http://www.asam.org/docs/default-so...am-national-practice-guideline-supplement.pdf
    I don't see much merit in debating which is better or worse and simply see these as treatment options for the same disease of opioid dependence.
    Methadone maintenance is alive and prevalent to some degree in almost all areas of the country. It can only be provided at specifically licensed methadone clinics and not in the primary care setting.
     
    Oo Cipher oO likes this.
  8. FamilymedMD

    FamilymedMD 7+ Year Member

    40
    19
    Nov 25, 2009
    Rockport, ME
    Physician
    I've had a DEA waiver for a couple of years and started a small addiction group in my DPC practice a little over a year ago and also moonlight once a month at a cash based counseling plus bupeprenorphine network clinic.

    Don't judge addiction medicine by the negative experiences we've all had with active addicts trying to lie or manipulate to get scripts from us in the ER or clinic. While some patients still lie, cheat on urines, etc., most patients who are actively working on their recovery are very different. Some of the most gratifying work in primary care is in addiction treatment.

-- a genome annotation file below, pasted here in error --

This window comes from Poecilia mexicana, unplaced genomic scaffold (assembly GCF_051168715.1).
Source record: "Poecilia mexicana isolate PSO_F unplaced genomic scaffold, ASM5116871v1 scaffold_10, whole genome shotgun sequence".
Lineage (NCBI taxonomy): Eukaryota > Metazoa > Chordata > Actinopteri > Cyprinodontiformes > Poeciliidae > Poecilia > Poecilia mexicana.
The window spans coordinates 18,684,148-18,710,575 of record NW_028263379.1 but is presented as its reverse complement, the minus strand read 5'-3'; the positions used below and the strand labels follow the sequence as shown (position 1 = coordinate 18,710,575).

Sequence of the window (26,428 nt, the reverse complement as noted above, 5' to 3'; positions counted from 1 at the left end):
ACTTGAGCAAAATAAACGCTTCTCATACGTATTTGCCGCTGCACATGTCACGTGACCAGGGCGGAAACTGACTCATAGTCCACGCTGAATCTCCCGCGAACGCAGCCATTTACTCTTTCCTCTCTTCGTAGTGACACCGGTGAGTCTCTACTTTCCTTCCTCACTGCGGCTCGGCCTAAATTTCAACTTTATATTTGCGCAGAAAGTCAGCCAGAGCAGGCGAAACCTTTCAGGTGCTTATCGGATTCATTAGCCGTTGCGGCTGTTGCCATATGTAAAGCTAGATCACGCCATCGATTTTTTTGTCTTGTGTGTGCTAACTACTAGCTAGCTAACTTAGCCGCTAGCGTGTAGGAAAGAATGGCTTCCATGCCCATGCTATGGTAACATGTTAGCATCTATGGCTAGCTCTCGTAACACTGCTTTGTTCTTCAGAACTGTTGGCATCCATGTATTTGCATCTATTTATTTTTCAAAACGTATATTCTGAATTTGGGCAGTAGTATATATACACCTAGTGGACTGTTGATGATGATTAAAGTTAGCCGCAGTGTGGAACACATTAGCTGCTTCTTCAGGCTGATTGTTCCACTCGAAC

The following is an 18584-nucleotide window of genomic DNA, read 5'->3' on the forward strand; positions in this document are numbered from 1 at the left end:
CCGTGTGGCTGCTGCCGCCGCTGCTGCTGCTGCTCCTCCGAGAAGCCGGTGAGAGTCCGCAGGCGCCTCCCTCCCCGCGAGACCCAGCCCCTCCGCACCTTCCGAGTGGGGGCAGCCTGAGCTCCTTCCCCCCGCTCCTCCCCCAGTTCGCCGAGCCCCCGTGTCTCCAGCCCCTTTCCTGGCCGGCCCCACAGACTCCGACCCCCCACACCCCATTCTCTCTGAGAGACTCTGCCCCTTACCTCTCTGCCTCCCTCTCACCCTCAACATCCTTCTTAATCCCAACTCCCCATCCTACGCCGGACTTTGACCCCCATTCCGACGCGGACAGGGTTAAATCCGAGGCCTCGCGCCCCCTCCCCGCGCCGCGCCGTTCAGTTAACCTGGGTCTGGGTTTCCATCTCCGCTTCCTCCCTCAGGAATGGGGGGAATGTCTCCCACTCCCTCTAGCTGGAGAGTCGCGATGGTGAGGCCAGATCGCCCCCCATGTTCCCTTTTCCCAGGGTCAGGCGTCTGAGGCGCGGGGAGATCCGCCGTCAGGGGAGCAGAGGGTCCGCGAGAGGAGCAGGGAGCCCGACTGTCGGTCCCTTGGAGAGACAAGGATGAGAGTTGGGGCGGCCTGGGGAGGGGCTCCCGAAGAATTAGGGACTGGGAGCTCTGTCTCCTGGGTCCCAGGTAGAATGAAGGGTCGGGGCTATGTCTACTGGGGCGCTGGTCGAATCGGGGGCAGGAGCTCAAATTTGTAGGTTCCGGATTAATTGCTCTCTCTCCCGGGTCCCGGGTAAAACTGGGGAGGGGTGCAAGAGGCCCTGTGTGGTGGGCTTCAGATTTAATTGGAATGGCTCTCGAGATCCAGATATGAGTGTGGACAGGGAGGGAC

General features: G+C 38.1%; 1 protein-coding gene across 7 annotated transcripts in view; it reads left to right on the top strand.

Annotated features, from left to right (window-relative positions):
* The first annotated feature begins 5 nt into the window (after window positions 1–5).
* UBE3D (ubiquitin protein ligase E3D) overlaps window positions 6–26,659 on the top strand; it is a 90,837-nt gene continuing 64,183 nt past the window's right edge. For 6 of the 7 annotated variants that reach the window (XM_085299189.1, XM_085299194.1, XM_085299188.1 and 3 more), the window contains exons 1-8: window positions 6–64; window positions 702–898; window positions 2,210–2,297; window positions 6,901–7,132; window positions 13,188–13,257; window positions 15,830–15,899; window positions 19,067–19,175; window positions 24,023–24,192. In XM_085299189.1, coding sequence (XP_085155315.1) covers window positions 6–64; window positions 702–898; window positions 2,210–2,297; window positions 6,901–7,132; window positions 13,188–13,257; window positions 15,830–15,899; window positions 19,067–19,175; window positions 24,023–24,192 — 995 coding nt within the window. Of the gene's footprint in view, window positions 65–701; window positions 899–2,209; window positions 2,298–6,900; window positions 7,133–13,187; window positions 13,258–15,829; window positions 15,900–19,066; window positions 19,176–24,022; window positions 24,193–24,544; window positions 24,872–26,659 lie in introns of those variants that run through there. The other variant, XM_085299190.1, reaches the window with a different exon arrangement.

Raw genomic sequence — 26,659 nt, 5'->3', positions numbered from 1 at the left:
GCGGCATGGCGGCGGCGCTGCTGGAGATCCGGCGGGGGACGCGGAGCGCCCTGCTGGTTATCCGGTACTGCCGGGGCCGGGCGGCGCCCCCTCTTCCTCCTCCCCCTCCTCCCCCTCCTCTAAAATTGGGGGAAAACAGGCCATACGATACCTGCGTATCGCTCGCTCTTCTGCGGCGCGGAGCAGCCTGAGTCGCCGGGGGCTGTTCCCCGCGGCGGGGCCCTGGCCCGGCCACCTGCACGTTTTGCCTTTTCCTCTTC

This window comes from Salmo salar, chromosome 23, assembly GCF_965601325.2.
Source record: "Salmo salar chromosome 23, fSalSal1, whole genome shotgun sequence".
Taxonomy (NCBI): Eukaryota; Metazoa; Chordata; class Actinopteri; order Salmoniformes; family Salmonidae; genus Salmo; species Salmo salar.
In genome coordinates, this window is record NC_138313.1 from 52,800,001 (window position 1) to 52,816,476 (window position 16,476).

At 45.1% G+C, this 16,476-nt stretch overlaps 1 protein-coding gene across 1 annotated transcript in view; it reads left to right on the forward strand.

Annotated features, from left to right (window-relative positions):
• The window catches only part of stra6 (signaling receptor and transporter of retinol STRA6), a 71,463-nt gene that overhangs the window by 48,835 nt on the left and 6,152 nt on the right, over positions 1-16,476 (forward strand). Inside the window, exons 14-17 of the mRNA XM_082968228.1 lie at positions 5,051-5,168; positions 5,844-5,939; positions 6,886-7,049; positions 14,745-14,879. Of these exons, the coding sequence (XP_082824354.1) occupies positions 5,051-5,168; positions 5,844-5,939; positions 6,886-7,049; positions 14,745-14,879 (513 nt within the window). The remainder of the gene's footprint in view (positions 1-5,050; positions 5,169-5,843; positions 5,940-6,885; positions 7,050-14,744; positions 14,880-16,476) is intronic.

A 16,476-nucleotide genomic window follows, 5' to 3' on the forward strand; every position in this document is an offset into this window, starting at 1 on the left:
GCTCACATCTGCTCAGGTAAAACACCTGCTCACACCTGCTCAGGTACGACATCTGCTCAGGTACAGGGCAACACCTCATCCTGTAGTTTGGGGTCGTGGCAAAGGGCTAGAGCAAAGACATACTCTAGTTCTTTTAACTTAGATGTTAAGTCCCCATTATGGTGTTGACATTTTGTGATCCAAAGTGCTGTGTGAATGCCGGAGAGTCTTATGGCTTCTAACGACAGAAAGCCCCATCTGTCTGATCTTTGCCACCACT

Don't assume cash based practices are pill mills. By cutting out all the insurance crap we can make addiction care affordable to most working class patients. Do be careful and check out any addiction jobs carefully but overall I think the liability risk of addiction work is less than for hospitalist work.

    Addiction medicine, like anything else, is best learned with a mentor, an experienced doc and counselor are invaluable. The eight hour DEA waiver course is just the beginning. However, it's less complex than many other parts of medicine that we've done like obstetrics or hospital care.
     
    Oo Cipher oO likes this.
  9. simpler2

    simpler2 person 10+ Year Member

    167
    41
    Aug 29, 2005
    Physician
    [QUOTE="FamilymedMD, post: 18888462, member: 296532"
    Don't assume cash based practices are pill mills. By cutting out all the insurance crap we can make addiction care affordable to most working class patients. Do be careful and check out any addiction jobs carefully but overall I think the liability risk of addiction work is less than for hospitalist work.
    QUOTE]

    Apologies for not being more specific. I did not mean to imply that all cash based practices treating addiction are pill mills. I was just trying to make the point that clinics who are operating like pill mills in their prescribing practices for MAT with buprenorphine are the only settings where I see increased liability in practice, but doing so unclearly/poorly.
     
    FamilymedMD likes this.

Share This Page